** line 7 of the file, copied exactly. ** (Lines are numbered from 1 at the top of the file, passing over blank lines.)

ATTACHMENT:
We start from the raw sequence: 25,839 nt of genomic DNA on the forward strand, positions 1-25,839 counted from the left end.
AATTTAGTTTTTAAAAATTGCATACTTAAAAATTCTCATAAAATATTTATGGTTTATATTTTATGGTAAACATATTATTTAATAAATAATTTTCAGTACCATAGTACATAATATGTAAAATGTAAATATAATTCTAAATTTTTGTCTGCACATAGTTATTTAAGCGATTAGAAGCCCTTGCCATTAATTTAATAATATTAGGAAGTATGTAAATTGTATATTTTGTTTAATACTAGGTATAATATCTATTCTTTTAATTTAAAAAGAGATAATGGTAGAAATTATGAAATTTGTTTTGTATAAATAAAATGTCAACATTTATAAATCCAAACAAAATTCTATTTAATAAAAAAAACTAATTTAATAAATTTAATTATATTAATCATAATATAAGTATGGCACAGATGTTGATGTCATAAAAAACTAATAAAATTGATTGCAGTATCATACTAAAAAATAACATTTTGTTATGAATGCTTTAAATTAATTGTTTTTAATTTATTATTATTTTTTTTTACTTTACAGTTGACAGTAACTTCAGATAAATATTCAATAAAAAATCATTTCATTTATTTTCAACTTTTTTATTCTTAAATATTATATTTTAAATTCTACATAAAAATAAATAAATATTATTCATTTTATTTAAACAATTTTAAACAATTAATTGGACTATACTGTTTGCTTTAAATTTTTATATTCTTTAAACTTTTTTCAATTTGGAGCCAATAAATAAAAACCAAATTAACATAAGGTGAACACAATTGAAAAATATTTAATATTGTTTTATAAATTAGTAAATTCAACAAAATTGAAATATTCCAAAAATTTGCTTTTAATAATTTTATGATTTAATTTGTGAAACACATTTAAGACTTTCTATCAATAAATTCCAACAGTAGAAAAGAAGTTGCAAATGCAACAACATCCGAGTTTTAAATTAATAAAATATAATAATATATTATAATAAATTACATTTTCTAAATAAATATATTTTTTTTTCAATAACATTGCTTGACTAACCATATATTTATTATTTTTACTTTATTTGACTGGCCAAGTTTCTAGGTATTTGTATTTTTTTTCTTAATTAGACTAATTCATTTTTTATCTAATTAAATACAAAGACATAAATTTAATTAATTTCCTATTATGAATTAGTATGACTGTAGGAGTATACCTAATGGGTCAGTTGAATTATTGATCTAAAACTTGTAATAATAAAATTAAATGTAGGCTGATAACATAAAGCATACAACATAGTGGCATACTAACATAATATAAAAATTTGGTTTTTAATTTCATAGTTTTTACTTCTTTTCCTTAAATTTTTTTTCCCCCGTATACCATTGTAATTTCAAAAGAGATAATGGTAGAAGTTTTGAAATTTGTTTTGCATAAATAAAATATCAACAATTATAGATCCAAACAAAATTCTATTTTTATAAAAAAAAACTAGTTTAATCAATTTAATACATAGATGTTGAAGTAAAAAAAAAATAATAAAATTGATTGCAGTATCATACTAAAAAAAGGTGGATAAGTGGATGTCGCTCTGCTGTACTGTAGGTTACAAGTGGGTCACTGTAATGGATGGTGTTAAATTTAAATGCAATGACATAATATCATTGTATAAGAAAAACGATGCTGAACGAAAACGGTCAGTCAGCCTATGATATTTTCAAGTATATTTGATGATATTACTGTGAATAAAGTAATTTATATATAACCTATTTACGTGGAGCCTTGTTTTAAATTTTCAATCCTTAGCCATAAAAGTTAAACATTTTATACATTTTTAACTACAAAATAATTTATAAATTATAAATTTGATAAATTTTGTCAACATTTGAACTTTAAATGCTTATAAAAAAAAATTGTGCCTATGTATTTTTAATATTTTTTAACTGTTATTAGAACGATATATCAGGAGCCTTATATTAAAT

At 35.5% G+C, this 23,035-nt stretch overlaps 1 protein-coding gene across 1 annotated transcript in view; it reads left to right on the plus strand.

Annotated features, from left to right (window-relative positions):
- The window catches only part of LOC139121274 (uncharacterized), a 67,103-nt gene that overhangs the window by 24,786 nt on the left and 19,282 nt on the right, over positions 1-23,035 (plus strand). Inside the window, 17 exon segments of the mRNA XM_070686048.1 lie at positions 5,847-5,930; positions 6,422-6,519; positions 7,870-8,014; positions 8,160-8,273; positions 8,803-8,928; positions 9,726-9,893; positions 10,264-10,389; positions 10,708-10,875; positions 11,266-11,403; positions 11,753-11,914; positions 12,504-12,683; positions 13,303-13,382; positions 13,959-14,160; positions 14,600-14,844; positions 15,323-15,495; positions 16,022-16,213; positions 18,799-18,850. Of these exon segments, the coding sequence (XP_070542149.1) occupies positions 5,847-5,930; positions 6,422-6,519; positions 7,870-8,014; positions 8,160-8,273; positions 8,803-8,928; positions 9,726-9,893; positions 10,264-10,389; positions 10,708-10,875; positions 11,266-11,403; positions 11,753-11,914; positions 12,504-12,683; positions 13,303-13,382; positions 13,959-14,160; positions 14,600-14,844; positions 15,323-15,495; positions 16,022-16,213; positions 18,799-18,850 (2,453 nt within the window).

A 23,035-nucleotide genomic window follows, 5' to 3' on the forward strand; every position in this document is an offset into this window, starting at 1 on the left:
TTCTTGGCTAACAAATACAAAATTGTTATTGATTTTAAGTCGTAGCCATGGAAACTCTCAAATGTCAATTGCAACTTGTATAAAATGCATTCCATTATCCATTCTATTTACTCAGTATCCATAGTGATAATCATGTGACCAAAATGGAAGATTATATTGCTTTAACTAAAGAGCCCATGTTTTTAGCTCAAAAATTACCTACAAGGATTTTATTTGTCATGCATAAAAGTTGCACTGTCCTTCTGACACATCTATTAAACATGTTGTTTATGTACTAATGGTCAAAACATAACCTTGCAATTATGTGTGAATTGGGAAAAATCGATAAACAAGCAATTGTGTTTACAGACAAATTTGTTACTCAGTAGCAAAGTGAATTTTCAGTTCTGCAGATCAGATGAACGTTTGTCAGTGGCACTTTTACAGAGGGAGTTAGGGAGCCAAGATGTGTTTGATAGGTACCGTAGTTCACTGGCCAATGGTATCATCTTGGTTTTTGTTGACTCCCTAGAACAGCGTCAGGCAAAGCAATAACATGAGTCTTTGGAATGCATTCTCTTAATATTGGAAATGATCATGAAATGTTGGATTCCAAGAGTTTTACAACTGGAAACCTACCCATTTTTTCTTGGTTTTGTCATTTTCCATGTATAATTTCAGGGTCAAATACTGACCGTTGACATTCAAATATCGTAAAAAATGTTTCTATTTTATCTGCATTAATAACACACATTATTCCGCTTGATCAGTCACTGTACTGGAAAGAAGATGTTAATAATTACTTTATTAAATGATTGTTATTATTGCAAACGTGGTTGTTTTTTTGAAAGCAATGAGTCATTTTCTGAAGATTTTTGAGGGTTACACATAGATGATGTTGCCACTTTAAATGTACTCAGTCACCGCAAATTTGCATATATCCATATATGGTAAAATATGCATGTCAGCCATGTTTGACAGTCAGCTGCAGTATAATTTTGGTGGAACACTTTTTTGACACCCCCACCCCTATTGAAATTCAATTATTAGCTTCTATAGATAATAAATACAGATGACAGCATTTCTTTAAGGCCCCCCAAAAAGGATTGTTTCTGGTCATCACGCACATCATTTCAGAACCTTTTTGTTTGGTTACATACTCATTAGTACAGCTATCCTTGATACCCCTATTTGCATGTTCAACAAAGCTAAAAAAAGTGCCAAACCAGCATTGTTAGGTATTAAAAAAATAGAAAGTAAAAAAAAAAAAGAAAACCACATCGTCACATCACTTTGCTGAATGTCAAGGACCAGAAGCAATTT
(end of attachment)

TTCTTGGCTAACAAATACAAAATTGTTATTGATTTTAAGTCGTAGCCATGGAAACTCTCAAATGTCAATTGCAACTTGTATAAAATGCATTCCATTATCCATTCTATTTACTCAGTATCCATAGTGATAATCATGTGACCAAAATGGAAGATTATATTGCTTTAACTAAAGAGCCCATGTTTTTAGCTCAAAAATTACCTACAAGGATTTTATTTGTCATGCATAAAAGTTGCACTGTCCTTCTGACACATCTATTAAACATGTTGTTTATGTACTAATGGTCAAAACATAACCTTGCAATTATGTGTGAATTGGGAAAAATCGATAAACAAGCAATTGTGTTTACAGACAAATTTGTTACTCAGTAGCAAAGTGAATTTTCAGTTCTGCAGATCAGATGAACGTTTGTCAGTGGCACTTTTACAGAGGGAGTTAGGGAGCCAAGATGTGTTTGATAGGTACCGTAGTTCACTGGCCAATGGTATCATCTTGGTTTTTGTTGACTCCCTAGAACAGCGTCAGGCAAAGCAATAACATGAGTCTTTGGAATGCATTCTCTTAATATTGGAAATGATCATGAAATGTTGGATTCCAAGAGTTTTACAACTGGAAACCTACCCATTTTTTCTTGGTTTTGTCATTTTCCATGTATAATTTCAGGGTCAAATACTGACCGTTGACATTCAAATATCGTAAAAAATGTTTCTATTTTATCTGCATTAATAACACACATTATTCCGCTTGATCAGTCACTGTACTGGAAAGAAGATGTTAATAATTACTTTATTAAATGATTGTTATTATTGCAAACGTGGTTGTTTTTTTGAAAGCAATGAGTCATTTTCTGAAGATTTTTGAGGGTTACACATAGATGATGTTGCCACTTTAAATGTACTCAGTCACCGCAAATTTGCATATATCCATATATGGTAAAATATGCATGTCAGCCATGTTTGACAGTCAGCTGCAGTATAATTTTGGTGGAACACTTTTTTGACACCCCCACCCCTATTGAAATTCAATTATTAGCTTCTATAGATAATAAATACAGATGACAGCATTTCTTTAAGGCCCCCCAAAAAGGATTGTTTCTGGTCATCACGCACATCATTTCAGAACCTTTTTGTTTGGTTACATACTCATTAGTACAGCTATCCTTGATACCCCTATTTGCATGTTCAACAAAGCTAAAAAAAGTGCCAAACCAGCATTGTTAGGTATTAAAAAAATAGAAAGTAAAAAAAAAAAAGAAAACCACATCGTCACATCACTTTGCTGAATGTCAAGGACCAGAAGCAATTT